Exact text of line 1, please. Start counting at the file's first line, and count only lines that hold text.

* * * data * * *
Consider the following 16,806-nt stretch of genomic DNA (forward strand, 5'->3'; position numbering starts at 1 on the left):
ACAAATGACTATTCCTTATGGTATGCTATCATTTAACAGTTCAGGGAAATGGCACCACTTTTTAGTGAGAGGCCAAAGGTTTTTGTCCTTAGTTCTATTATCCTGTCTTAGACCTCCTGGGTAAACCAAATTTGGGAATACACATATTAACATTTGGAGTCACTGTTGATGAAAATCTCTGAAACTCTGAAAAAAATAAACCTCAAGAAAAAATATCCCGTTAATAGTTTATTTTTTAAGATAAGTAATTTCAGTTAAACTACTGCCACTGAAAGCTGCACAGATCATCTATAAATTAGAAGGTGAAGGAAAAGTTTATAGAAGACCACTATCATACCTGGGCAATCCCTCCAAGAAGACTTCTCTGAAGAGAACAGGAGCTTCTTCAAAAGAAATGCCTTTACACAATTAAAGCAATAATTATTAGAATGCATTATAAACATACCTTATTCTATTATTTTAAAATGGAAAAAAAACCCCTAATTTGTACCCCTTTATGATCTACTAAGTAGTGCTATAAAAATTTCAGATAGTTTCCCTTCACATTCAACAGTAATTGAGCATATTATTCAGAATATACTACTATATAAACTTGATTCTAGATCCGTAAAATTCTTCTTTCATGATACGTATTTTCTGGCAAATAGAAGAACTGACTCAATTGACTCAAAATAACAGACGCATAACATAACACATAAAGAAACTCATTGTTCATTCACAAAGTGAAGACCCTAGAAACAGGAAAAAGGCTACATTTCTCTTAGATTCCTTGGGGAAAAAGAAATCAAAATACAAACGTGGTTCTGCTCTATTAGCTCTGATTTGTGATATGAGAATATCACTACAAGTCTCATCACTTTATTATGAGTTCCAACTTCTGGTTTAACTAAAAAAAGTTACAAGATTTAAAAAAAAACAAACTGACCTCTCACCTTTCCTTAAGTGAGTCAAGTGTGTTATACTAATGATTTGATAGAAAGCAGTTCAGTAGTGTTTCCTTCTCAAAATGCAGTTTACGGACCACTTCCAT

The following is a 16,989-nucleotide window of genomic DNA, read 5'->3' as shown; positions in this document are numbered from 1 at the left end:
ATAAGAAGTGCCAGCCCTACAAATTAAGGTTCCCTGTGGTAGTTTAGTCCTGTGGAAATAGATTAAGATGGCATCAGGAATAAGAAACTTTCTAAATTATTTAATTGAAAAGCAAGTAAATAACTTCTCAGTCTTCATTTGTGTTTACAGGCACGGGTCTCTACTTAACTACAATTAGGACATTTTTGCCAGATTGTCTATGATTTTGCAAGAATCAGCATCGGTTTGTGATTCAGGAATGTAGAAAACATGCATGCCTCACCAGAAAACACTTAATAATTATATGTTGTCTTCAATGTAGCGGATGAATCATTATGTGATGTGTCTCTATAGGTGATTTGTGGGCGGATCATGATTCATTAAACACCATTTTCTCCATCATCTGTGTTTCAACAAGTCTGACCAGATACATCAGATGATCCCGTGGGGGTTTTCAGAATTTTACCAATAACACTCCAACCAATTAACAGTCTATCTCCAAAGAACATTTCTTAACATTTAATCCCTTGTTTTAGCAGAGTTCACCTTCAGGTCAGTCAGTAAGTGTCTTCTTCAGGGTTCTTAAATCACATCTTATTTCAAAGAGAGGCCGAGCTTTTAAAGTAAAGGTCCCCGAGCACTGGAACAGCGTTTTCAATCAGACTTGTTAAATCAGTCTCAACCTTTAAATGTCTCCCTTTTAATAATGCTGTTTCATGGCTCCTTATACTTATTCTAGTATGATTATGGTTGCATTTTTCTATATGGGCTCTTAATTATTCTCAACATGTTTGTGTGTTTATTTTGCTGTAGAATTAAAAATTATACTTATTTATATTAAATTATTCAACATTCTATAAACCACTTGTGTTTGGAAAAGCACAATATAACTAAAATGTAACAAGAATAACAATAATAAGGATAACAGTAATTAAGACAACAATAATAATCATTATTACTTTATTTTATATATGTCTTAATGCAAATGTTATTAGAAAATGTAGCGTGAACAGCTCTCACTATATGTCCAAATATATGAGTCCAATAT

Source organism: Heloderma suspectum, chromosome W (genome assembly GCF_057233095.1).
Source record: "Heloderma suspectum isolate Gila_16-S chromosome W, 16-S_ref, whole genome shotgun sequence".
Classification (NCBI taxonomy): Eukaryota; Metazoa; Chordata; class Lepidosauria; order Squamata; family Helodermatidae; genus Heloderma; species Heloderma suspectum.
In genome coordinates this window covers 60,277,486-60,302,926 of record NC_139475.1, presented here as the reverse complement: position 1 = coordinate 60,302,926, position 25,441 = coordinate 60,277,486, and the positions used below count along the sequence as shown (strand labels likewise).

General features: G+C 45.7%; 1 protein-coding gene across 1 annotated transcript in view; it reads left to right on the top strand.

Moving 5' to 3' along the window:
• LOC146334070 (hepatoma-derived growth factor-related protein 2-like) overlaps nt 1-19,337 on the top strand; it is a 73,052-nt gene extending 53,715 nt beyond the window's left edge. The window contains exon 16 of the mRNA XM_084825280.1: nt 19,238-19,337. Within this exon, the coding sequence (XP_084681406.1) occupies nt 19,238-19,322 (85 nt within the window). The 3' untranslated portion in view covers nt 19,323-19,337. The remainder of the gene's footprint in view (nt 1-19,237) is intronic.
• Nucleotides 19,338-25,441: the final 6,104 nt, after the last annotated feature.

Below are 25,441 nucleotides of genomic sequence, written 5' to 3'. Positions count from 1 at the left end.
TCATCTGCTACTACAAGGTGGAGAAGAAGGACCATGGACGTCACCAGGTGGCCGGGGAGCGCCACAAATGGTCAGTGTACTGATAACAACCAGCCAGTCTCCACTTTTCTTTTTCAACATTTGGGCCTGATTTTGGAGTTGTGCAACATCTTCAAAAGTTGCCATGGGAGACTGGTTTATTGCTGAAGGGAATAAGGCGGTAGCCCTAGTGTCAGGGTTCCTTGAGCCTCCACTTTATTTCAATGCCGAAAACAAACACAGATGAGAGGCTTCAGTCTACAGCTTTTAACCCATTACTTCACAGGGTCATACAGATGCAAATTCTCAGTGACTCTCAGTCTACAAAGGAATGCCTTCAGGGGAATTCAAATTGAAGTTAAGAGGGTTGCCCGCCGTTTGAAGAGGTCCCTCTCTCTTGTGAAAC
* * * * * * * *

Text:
Consider the following 16,806-nt stretch of genomic DNA (forward strand, 5'->3'; position numbering starts at 1 on the left):